Transparency and accountability in a time of terror: The Bush administration's assault on Freedom of Information

Jane E Kirtley, Ashley Ewald

Research output: Contribution to journalReview articlepeer-review

29 Scopus citations


In April 2006, the Bush administration launched a variety of new attacks on the press following the unauthorized disclosure of classified information. Leakers and the recipients of leaks were targeted for criticism and denunciation, and were threatened with prosecution. The very real possibility of a de facto Official Secrets Act no longer seemed unthinkable in the context of the continuing war on terror. Yet the government's obsession with secrecy did not begin with the attacks of September 11, 2001. The Bush administration's contempt for the public's right to know amounts to an organized assault on freedom of information that is unprecedented since the enactment of the Freedom of Information Act forty years ago.

Original languageEnglish (US)
Pages (from-to)479-509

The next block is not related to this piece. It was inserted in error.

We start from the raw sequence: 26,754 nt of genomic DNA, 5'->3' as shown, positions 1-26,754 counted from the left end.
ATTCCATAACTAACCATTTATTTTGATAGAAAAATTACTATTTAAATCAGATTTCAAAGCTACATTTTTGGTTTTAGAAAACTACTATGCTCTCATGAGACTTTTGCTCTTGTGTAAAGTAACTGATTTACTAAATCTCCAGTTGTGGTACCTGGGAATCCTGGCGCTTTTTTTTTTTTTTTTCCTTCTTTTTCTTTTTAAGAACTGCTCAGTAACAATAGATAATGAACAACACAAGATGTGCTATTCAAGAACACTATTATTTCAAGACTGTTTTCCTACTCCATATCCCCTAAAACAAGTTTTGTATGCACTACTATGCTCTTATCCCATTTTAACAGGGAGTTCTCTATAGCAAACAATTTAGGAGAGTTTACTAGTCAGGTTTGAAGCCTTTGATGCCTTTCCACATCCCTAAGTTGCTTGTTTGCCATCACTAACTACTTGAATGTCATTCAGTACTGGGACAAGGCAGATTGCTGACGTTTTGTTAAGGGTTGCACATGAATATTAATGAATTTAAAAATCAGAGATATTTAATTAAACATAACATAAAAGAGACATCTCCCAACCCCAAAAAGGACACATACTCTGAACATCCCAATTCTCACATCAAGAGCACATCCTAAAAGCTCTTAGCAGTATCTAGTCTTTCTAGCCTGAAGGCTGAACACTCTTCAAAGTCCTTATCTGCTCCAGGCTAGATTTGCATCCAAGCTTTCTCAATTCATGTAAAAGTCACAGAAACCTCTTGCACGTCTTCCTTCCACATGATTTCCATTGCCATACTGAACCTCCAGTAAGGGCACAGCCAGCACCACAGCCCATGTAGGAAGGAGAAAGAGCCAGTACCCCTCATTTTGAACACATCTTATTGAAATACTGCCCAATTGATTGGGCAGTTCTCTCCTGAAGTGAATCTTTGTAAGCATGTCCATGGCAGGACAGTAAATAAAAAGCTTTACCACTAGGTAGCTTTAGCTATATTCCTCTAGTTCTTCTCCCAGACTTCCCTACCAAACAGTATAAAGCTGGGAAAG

Number of pages31
JournalCommunication Law and Policy
Issue number4
StatePublished - Sep 2006

Bibliographical note

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He also said he was concerned about giving terrorists ideas.126 However, the National Academy of Science spokesman, Bill Skane, accused Fenton of “prolonging the classification review because the report criticized Fenton’s efforts to develop non-lethal weapons for the U.S. military” according to the Inside the Navy article.127 Shortly after Fenton’s retirement, the report was designated unclassified by the Office of Naval Research and allowed to be published.128


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